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View Full Version : What do you do when you've tried every agent for your type of novel?



Little Jane
12-22-2007, 04:52 AM
I haven't read anything about this problem yet. But I think I've almost tried every YA agent out there. What should I do when I exhaust them all? Where do you turn then?

Will Lavender
12-22-2007, 04:55 AM
I'd say you write another novel.

scarletpeaches
12-22-2007, 04:57 AM
Dammit, Will got there first. ARGH!!!

clara bow
12-22-2007, 06:27 AM
Either wait for new agents to enter the scene (which could take months/years), or start subbing to publishers.

If you join a good YA online community/group, you might learn about more agents than you could find by googling alone.

Have you tried querying other, appropriate agents within the same agencies? You never know, although the likelihood is slim that anyone else will jump on it.

This also may or may not be a time to re-evaluate the book. Hopefully it's not the book that led you to this point, but if you received any personalized feedback indicating any type of problem, then you could rework the story before sending it to publishers.

can't think of anything else at the moment.

honeycomb
12-22-2007, 07:00 PM
Wow! I was just about to post the same question that started this thread.

Keep querying! You never know what will happen. Find a publisher that doesn't require an agent.

I queried an agent for my first novel and she rejected it. I rewrote the query and she asked for partial, then full, then...I'm still waiting.

Linda Adams
12-22-2007, 07:21 PM
Try revising your query with a focus on what makes your story different from all the other similar books out there. Bookends (http://bookendslitagency.blogspot.com/)has been running some crits of pitches, and it may be useful to read through these and apply what you learn to your query.

Oh, and work on your next project, too.

Provrb1810meggy
12-22-2007, 10:51 PM
Are you sure you've tried almost every YA agent out there? How many have you queried? I had over 75 names for the submission list of my most current YA novel, although I didn't end up getting to most of them. You could PM me if you want, and I could give you some names.

IceCreamEmpress
12-23-2007, 01:23 AM
Bookends (http://bookendslitagency.blogspot.com/)has been running some crits of pitches, and it may be useful to read through these and apply what you learn to your query.

That looks really useful! I'd also say that it might be worth having other YA writers look at your query and sample chapters, if that's possible (is that something people do in SYW?)

mara_jade3
12-23-2007, 04:45 PM
I am reworking my query, but agents haven't given me ANY luck. They read my query and give me a no. They don't even ask to see the book. I've had lots of luck getting small presses for YAs to request partials and even fulls. I'm waiting to hear from some. I'd say try the small presses. :)

Little Jane
01-08-2008, 02:03 AM
Stephen Fry is the best ever, yay yay! My claim to fame among my friends is that he once wrote me an e-mail. (I swear it's true!) I love A bit of Fry and Laurie and him in Black Adder as Melchit!
However, working on other books, screenplays, comics, etc. I will get this one published. I spent three years of my life on it and I happen to think it's great!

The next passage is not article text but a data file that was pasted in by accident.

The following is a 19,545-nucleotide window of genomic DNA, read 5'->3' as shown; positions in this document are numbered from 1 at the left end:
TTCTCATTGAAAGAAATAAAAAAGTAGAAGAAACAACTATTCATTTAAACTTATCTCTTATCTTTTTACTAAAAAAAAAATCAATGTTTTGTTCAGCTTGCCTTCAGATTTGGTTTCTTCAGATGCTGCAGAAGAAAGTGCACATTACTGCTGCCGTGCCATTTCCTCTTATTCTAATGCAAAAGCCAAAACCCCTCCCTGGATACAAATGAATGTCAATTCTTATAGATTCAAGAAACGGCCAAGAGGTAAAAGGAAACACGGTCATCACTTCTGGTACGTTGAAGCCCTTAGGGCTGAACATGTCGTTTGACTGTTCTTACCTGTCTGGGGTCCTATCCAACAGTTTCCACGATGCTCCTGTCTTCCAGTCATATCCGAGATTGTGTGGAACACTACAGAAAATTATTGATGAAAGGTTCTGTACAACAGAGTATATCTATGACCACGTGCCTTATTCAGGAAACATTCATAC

Do you know that Stephen Fry is now touring the US for a British documentary where he goes to every state?

Marian Perera
01-08-2008, 03:20 AM
Either wait for new agents to enter the scene (which could take months/years)

That's pretty much what I did, though it was involuntary in my case. I completed a novel in 2002 and shopped it around to nearly thirty agents. I got an encouraging personalized rejection for a full, and that was that.

Real life intervened for a while, and in 2006 I thought about that novel again. By then I was on this this board and I read up about query letters. I saw a some problems in mine, and rewrote it. I also edited the novel a bit; being away from it for so long gave me a little distance. And by that time, there were more agents whom I'd hadn't queried before. I sent out another thirty queries, and one agent offered me representation.

This wouldn't work for everyone, but it did for me. I also wrote another novel and some short stories in the four years, so it wasn't a complete waste of time. :)

BlueLucario
01-08-2008, 03:25 AM
I haven't read anything about this problem yet. But I think I've almost tried every YA agent out there. What should I do when I exhaust them all? Where do you turn then?

Don't EVER give up. Keep trying to look for agents.

The book Carrie was rejected 12 times before it was published.

My advice: DON'T GIVE UP!

Carrie R.
01-08-2008, 07:57 PM
I'm with Will -- write another novel. I'm not saying give up on this one -- keep looking for more agents and maybe trying sending directly to publishers. But there's no reason not to start the next novel.

mysterygrl
01-09-2008, 04:59 AM
I agree with Will and Carrie R. Start your next novel.

You don't say if you're hearing "no" at the query stage, or you've had agents pass on partials and fulls. Maybe your query needs some tinkering, or the ms needs some revising. Are you getting any feedback from agents?

IceCreamEmpress
01-09-2008, 06:35 AM
Start your next book, and let this one rest for a while, would be my advice. Coming back to it with a fresh mindset might give you some good ideas on how to make it work better.